• It's not uncommon that, whenever the Bonus Dilithium Event rolls around or a new Dil sink is created in-game, there is a major call for the Refining cap (8000 for F 2 P players, 8500 for those in a fleet or subscribers/lifers, 9000 for subscribers/lifers in a fleet) to be either raised or removed completely. The players who want it changed point out that they can't actively use their Dil until they have it fully refined and with so many items out there that require it, the cap is majorly cumbersome. The players who don't point out that removing it will cause the Dil/Zen exchange rates to spiral out of control as those with the money and the dilithium would easily control the market, making it hard, if not impossible, for casual players to use it. Those who want the change are either ignorant of the implications or just don't see how that's a bad thing.
  • The swimsuit issue involving the Risa Summer Event for 2014. Cryptic designed a bunch of swimsuits for men and women, but restricted them to only Risa. Players who want the swimsuits everywhere point out that Cryptic allows people to not only run around in other era uniforms, but also formal wear and other odds and ends. Also, Orions and Mirror Universe uniforms. Players who don't point out that this would give incentive to ERPers and many people do not want that. When a bug accidentally allowed players to go elsewhere with swimsuits, supporters called Cryptic "liars" for "going back on their word".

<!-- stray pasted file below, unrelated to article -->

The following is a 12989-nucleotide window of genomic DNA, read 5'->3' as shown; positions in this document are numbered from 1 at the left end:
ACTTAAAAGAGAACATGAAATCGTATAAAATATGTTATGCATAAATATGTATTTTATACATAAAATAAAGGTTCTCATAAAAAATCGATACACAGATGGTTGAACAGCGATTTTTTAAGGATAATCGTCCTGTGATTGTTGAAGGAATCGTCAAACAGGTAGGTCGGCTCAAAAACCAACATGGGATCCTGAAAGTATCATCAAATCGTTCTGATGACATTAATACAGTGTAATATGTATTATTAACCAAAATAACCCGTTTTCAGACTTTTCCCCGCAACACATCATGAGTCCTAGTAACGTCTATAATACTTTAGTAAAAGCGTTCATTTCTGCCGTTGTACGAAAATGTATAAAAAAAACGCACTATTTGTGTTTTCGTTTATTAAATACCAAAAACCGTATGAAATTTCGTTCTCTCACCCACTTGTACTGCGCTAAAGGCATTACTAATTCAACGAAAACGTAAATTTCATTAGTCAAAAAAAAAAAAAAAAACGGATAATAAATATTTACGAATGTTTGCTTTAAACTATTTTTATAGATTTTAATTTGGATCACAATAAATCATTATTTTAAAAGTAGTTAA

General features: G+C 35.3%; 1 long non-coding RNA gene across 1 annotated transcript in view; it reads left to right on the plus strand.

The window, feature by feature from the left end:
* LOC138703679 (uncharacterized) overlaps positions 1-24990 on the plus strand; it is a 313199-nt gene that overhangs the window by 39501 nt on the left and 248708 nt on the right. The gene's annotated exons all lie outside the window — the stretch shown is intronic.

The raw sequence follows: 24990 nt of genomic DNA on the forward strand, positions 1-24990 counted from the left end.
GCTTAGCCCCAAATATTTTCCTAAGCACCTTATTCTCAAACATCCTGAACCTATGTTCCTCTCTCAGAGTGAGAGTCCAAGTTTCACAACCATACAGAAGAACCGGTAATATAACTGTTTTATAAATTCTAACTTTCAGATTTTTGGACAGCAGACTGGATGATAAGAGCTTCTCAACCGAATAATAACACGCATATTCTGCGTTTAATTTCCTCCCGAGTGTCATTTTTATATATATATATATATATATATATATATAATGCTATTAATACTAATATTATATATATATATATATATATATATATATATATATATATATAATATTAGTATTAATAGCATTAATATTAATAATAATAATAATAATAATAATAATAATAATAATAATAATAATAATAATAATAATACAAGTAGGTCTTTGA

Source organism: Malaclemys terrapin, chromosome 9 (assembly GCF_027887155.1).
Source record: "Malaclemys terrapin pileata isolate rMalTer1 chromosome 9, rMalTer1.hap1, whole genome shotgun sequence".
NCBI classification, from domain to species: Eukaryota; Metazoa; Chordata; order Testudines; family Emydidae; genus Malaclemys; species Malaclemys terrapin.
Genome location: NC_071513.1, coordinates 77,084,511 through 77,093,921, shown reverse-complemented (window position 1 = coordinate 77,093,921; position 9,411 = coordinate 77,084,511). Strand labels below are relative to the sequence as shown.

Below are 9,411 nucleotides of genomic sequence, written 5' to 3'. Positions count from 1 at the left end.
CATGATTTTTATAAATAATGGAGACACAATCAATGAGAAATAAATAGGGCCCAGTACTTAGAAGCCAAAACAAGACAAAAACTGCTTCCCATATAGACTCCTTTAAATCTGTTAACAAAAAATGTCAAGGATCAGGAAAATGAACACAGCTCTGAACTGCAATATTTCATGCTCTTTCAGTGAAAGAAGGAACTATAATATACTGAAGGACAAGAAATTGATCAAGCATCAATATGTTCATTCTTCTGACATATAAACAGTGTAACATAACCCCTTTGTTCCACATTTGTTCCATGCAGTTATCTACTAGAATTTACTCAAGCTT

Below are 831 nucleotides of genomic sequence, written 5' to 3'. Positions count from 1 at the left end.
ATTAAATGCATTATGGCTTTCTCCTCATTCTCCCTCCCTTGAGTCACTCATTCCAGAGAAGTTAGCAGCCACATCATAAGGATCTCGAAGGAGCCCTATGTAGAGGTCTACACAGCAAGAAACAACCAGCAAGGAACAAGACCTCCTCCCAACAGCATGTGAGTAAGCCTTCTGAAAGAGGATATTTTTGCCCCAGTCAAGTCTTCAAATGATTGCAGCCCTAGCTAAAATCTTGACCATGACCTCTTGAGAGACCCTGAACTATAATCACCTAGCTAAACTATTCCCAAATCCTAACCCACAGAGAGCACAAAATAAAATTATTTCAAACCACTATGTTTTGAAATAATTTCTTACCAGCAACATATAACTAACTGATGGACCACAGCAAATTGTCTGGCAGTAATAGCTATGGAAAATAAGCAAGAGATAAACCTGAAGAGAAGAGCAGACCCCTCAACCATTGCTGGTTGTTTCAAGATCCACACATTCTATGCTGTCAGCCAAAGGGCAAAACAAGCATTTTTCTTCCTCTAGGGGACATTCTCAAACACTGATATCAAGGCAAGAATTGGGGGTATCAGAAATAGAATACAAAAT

• 2015 gave us the Targ H.O.G. Hoverboard kerfluffle. The Hoverboard, as stated on the news blogs, was supposed to be more maneuverable yet slower to accelerate and decelerate. However, a bug made it faster than it should be and was fixed a week later. While many are happy this was fixed because it made the hoverboard race unwinnable against someone with them, others are angry because it was fixed, as they felt that this was advertised and was nerfed.
  • Delta Rising as a whole, easily making it a Contested Sequel. A lot of the bile and anger towards Delta Rising is mostly towards the PVE queues as they had been revamped into three difficulty settings. However, thanks to a bug along with overcompensating on HP and shield totals, once easy and (admittedly) boring runs through the former Elite (now Advanced) queues lead to fights taking ages if not outright impossible to beat without high DPS machines and even then... This is also coupled with the fact that they toned down the Dilithium rewards so that just beating the matches only netted you half of the old amounts and beating a match with optionals netted you the old totals. This has greatly divided the player base as one group demands that Cryptic drop everything and reset everything to the way it was right this minute, with their big argument being that they're going to drive away their casual player base (without actually knowing how the casual player base is feeling), while the other group finds the challenge exciting and are telling the other players to "git gud".